Posted on 2022-Dec-14 at 13:09:00 by Phil

Another interesting attempt at a compiler toolkit is LLVM. I haven’t had a deep dive into it yet, but it appears to be worth keeping in mind.


Posted on 2023-Jan-20 at 10:18:00 by Phil

An interesting article on natural language processing re-inventing a re-invention of computer science in Physics.org. It concerns an ancient Sanskrit technique for word formation that was just rediscovered by scholar. I commented that it sure sounds like a compiler shift-reduce conflict, with a similar rule (take the shift) to resolve it.


Posted on 2024-Feb-08 at 12:35:00 by Phil

Someone on Stack Overflow posted a question about why programming languages are so English-centric (more-or-less English for all keywords and commands). Answers point to a Wikipedia entry discussing this, and showing a few new languages written with non-English keywords, and many implementations of (otherwise, English keyword) languages translated to other (than English) languages.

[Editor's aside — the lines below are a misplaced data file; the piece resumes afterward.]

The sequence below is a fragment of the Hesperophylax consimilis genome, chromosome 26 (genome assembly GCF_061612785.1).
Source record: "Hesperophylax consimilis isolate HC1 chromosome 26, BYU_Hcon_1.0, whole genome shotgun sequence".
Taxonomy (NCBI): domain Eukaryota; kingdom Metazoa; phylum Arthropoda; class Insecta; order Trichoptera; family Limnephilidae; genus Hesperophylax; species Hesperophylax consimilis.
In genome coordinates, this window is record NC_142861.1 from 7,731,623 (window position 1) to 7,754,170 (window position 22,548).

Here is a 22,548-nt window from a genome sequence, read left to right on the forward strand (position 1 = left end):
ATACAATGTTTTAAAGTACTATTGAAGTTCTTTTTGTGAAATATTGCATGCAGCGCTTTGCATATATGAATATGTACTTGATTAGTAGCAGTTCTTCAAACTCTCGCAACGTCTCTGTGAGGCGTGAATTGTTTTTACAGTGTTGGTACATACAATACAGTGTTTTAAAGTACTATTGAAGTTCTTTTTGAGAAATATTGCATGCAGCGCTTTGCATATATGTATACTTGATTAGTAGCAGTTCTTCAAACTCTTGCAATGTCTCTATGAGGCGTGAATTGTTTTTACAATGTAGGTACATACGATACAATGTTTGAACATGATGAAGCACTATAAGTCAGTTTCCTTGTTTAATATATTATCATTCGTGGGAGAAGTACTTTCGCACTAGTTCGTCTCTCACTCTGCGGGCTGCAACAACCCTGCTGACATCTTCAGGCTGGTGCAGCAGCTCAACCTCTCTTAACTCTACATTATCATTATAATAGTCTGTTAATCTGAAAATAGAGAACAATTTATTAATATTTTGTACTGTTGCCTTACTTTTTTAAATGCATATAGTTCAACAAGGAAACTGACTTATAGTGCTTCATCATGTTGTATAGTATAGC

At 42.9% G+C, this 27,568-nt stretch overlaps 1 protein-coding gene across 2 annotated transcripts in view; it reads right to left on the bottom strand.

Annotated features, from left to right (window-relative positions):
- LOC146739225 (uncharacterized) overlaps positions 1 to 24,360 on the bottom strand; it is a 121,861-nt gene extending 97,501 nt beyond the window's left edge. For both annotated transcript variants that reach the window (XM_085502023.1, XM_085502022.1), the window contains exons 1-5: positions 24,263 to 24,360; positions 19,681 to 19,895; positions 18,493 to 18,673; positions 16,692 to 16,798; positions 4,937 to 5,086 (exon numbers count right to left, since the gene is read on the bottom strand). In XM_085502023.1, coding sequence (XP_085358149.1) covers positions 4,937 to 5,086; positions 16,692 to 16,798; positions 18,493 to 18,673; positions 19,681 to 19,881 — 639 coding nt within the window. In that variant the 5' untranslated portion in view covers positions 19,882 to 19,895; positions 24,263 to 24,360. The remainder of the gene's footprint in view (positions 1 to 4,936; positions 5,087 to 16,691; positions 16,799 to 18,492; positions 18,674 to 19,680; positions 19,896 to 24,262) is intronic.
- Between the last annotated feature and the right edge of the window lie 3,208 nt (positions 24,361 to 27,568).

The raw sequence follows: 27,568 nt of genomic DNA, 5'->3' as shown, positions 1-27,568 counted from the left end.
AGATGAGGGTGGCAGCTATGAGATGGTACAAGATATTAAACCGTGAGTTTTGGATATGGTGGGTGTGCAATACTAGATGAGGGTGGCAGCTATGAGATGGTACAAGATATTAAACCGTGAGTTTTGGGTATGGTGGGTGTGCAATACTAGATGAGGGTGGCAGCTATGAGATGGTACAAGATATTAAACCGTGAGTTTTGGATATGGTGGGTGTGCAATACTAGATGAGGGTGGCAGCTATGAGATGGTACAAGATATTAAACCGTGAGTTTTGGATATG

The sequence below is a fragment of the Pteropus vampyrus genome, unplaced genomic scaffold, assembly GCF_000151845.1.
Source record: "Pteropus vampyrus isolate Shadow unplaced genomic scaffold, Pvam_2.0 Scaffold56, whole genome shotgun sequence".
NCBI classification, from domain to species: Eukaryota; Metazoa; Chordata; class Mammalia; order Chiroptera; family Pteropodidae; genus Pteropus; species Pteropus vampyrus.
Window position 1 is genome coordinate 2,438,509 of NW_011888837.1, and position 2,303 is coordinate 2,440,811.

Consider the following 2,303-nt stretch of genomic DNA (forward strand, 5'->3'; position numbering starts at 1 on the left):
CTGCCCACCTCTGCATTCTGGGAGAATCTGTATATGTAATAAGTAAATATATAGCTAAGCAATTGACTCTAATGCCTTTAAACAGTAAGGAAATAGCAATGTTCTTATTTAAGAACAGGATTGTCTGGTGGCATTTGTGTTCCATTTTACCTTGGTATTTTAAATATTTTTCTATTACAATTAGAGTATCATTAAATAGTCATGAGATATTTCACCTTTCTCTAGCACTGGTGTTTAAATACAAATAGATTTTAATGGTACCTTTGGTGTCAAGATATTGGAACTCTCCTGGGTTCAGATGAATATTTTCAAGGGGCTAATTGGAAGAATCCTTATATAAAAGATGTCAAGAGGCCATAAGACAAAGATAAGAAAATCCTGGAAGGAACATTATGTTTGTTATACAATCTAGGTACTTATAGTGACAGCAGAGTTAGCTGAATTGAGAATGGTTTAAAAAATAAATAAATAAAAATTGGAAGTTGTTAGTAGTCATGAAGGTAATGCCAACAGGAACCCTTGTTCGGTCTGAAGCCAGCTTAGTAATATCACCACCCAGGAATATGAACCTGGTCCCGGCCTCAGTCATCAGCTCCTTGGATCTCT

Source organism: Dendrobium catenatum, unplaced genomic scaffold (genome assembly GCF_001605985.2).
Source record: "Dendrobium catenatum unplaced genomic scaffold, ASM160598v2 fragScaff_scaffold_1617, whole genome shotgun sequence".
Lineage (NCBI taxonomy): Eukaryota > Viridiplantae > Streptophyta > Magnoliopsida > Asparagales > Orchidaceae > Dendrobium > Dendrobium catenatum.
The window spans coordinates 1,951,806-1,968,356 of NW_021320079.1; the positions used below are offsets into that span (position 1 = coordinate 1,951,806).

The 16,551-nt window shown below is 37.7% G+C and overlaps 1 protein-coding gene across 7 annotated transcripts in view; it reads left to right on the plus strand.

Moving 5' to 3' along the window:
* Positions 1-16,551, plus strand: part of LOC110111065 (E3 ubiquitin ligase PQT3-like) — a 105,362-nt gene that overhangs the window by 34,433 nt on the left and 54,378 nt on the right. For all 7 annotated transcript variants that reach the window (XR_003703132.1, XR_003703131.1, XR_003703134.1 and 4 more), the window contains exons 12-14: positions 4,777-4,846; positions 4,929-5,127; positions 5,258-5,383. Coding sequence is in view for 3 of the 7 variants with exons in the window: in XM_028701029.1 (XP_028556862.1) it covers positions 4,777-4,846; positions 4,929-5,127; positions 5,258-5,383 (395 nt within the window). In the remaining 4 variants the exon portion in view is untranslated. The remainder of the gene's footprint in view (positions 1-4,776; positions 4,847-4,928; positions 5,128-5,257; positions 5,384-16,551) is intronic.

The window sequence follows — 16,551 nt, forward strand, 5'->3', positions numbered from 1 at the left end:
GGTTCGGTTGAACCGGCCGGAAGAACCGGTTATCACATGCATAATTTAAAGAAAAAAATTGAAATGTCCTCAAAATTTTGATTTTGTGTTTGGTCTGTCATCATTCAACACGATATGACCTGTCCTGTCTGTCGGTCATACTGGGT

It seems that the TL;DR is that computer programming primarily started in the U.S. (and other English-speaking countries), establishing a convention of using English keywords. Some compilers have been hard-translated to other (non-English) languages, while others allow run-time selection of which language (of many) to use.

Is it worth it, or is it just an exercise in nationalism and narcissism? Understandably, some people will not like American cultural, business, and technical hegemony; but the downside is that your software will not be usable by much of the world (at least, if they need to look inside the code). English is the lingua franca of technology, including software development; it might have been others (e.g., French or German), but English was pretty much first (and thus prevailed and set a precedent), for better or worse. If I have to learn Slovenian in order to use your great new language — guess what? I won’t be using it!

Of course, the user interface should be (as much as possible) usable in the local language. An French-speaking end-user using software in France has the right to expect that the UI will be in French; what we’re talking about here is the internal code written in some computer language, which likely uses English keywords.